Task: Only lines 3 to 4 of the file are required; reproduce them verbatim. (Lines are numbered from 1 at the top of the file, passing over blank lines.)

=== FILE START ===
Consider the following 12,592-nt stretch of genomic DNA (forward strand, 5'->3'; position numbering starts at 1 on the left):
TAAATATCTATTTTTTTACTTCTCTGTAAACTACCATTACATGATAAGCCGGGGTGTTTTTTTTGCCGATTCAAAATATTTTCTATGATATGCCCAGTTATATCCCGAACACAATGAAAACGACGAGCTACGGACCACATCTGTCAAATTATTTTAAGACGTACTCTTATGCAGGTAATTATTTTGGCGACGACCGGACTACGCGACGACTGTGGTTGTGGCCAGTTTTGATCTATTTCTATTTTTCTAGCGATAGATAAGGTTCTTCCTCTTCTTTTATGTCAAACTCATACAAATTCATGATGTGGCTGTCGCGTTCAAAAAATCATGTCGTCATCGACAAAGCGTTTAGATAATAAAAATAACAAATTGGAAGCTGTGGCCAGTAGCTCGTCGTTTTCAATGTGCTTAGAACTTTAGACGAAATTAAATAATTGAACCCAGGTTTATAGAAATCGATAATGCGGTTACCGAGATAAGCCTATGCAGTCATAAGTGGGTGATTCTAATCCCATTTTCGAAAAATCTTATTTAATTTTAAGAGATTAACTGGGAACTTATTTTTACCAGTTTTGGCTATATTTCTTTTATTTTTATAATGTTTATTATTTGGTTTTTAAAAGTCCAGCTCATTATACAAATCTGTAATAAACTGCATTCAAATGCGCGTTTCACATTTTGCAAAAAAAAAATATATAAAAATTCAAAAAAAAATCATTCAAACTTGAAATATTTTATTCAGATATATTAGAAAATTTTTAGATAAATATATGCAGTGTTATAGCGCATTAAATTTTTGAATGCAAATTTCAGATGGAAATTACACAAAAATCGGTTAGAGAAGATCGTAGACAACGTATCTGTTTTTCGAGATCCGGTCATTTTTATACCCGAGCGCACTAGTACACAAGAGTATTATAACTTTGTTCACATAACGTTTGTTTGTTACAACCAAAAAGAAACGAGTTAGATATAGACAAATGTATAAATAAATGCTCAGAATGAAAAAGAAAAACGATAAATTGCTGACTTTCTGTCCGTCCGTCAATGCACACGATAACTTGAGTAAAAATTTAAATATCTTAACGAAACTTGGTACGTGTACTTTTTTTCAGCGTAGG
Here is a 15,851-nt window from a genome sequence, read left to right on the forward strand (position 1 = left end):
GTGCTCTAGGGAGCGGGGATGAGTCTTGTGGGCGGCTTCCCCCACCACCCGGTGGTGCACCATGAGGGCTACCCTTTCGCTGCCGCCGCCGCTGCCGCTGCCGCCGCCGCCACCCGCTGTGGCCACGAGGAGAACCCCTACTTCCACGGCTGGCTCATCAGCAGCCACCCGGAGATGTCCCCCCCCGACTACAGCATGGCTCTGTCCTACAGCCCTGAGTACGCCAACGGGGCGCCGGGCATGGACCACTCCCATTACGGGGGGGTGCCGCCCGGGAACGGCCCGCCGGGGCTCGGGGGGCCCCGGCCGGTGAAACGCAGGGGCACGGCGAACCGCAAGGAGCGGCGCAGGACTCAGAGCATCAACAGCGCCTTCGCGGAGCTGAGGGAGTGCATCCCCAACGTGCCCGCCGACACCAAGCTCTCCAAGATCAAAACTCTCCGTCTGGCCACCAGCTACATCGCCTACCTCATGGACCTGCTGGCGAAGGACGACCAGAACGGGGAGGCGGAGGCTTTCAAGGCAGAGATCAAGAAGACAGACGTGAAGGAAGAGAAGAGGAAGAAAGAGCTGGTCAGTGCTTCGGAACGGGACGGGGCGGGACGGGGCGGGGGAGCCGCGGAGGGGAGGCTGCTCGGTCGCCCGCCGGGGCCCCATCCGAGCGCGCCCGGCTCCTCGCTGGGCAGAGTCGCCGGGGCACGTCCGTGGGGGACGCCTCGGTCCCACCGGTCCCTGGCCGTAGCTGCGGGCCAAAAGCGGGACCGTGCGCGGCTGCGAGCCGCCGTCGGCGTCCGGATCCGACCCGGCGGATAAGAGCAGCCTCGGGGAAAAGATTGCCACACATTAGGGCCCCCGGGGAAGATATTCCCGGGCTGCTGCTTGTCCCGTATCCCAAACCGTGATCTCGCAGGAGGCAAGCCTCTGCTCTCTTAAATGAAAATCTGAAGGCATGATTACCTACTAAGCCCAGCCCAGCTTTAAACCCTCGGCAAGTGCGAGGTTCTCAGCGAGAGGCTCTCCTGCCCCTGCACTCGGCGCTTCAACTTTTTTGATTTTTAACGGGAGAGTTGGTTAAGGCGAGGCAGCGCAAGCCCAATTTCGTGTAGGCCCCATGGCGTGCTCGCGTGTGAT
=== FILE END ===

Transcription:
Here is a 15,851-nt window from a genome sequence, read left to right on the forward strand (position 1 = left end):
GTGCTCTAGGGAGCGGGGATGAGTCTTGTGGGCGGCTTCCCCCACCACCCGGTGGTGCACCATGAGGGCTACCCTTTCGCTGCCGCCGCCGCTGCCGCTGCCGCCGCCGCCACCCGCTGTGGCCACGAGGAGAACCCCTACTTCCACGGCTGGCTCATCAGCAGCCACCCGGAGATGTCCCCCCCCGACTACAGCATGGCTCTGTCCTACAGCCCTGAGTACGCCAACGGGGCGCCGGGCATGGACCACTCCCATTACGGGGGGGTGCCGCCCGGGAACGGCCCGCCGGGGCTCGGGGGGCCCCGGCCGGTGAAACGCAGGGGCACGGCGAACCGCAAGGAGCGGCGCAGGACTCAGAGCATCAACAGCGCCTTCGCGGAGCTGAGGGAGTGCATCCCCAACGTGCCCGCCGACACCAAGCTCTCCAAGATCAAAACTCTCCGTCTGGCCACCAGCTACATCGCCTACCTCATGGACCTGCTGGCGAAGGACGACCAGAACGGGGAGGCGGAGGCTTTCAAGGCAGAGATCAAGAAGACAGACGTGAAGGAAGAGAAGAGGAAGAAAGAGCTGGTCAGTGCTTCGGAACGGGACGGGGCGGGACGGGGCGGGGGAGCCGCGGAGGGGAGGCTGCTCGGTCGCCCGCCGGGGCCCCATCCGAGCGCGCCCGGCTCCTCGCTGGGCAGAGTCGCCGGGGCACGTCCGTGGGGGACGCCTCGGTCCCACCGGTCCCTGGCCGTAGCTGCGGGCCAAAAGCGGGACCGTGCGCGGCTGCGAGCCGCCGTCGGCGTCCGGATCCGACCCGGCGGATAAGAGCAGCCTCGGGGAAAAGATTGCCACACATTAGGGCCCCCGGGGAAGATATTCCCGGGCTGCTGCTTGTCCCGTATCCCAAACCGTGATCTCGCAGGAGGCAAGCCTCTGCTCTCTTAAATGAAAATCTGAAGGCATGATTACCTACTAAGCCCAGCCCAGCTTTAAACCCTCGGCAAGTGCGAGGTTCTCAGCGAGAGGCTCTCCTGCCCCTGCACTCGGCGCTTCAACTTTTTTGATTTTTAACGGGAGAGTTGGTTAAGGCGAGGCAGCGCAAGCCCAATTTCGTGTAGGCCCCATGGCGTGCTCGCGTGTGAT